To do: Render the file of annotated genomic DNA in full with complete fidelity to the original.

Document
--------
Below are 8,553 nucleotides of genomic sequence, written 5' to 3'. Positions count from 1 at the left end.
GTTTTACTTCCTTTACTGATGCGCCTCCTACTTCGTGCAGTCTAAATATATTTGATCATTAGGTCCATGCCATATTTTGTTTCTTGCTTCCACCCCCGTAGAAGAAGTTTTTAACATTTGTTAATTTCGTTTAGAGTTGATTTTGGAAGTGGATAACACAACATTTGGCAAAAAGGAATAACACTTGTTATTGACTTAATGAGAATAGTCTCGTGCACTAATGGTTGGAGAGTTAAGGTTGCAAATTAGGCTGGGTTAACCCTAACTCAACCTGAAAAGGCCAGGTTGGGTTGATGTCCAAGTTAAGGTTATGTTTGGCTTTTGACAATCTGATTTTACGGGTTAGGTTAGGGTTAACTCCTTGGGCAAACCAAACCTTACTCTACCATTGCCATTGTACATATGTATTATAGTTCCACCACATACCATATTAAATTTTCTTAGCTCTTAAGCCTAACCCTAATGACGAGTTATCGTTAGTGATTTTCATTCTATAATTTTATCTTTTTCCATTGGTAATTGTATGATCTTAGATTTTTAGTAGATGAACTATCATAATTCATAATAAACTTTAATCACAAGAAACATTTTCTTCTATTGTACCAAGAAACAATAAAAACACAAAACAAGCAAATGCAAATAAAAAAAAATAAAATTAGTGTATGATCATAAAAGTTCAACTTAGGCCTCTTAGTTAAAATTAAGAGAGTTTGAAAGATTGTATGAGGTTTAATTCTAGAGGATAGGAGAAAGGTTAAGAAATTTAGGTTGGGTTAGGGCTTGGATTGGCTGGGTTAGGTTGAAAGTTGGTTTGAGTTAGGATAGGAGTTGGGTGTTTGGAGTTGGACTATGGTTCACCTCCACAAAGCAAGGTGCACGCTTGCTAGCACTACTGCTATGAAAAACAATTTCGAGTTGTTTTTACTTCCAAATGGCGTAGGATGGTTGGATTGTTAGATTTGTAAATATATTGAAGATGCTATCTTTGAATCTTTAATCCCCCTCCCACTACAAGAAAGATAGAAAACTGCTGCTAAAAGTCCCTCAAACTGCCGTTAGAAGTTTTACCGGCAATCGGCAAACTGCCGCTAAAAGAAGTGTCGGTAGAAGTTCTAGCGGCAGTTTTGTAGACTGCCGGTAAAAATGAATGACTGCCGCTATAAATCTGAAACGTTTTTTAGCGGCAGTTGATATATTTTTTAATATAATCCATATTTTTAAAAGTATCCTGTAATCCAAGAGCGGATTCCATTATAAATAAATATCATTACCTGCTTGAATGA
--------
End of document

Below are 8,553 nucleotides of genomic sequence, written 5' to 3'. Positions count from 1 at the left end.
GTTTTACTTCCTTTACTGATGCGCCTCCTACTTCGTGCAGTCTAAATATATTTGATCATTAGGTCCATGCCATATTTTGTTTCTTGCTTCCACCCCCGTAGAAGAAGTTTTTAACATTTGTTAATTTCGTTTAGAGTTGATTTTGGAAGTGGATAACACAACATTTGGCAAAAAGGAATAACACTTGTTATTGACTTAATGAGAATAGTCTCGTGCACTAATGGTTGGAGAGTTAAGGTTGCAAATTAGGCTGGGTTAACCCTAACTCAACCTGAAAAGGCCAGGTTGGGTTGATGTCCAAGTTAAGGTTATGTTTGGCTTTTGACAATCTGATTTTACGGGTTAGGTTAGGGTTAACTCCTTGGGCAAACCAAACCTTACTCTACCATTGCCATTGTACATATGTATTATAGTTCCACCACATACCATATTAAATTTTCTTAGCTCTTAAGCCTAACCCTAATGACGAGTTATCGTTAGTGATTTTCATTCTATAATTTTATCTTTTTCCATTGGTAATTGTATGATCTTAGATTTTTAGTAGATGAACTATCATAATTCATAATAAACTTTAATCACAAGAAACATTTTCTTCTATTGTACCAAGAAACAATAAAAACACAAAACAAGCAAATGCAAATAAAAAAAAATAAAATTAGTGTATGATCATAAAAGTTCAACTTAGGCCTCTTAGTTAAAATTAAGAGAGTTTGAAAGATTGTATGAGGTTTAATTCTAGAGGATAGGAGAAAGGTTAAGAAATTTAGGTTGGGTTAGGGCTTGGATTGGCTGGGTTAGGTTGAAAGTTGGTTTGAGTTAGGATAGGAGTTGGGTGTTTGGAGTTGGACTATGGTTCACCTCCACAAAGCAAGGTGCACGCTTGCTAGCACTACTGCTATGAAAAACAATTTCGAGTTGTTTTTACTTCCAAATGGCGTAGGATGGTTGGATTGTTAGATTTGTAAATATATTGAAGATGCTATCTTTGAATCTTTAATCCCCCTCCCACTACAAGAAAGATAGAAAACTGCTGCTAAAAGTCCCTCAAACTGCCGTTAGAAGTTTTACCGGCAATCGGCAAACTGCCGCTAAAAGAAGTGTCGGTAGAAGTTCTAGCGGCAGTTTTGTAGACTGCCGGTAAAAATGAATGACTGCCGCTATAAATCTGAAACGTTTTTTAGCGGCAGTTGATATATTTTTTAATATAATCCATATTTTTAAAAGTATCCTGTAATCCAAGAGCGGATTCCATTATAAATAAATATCATTACCTGCTTGAATGA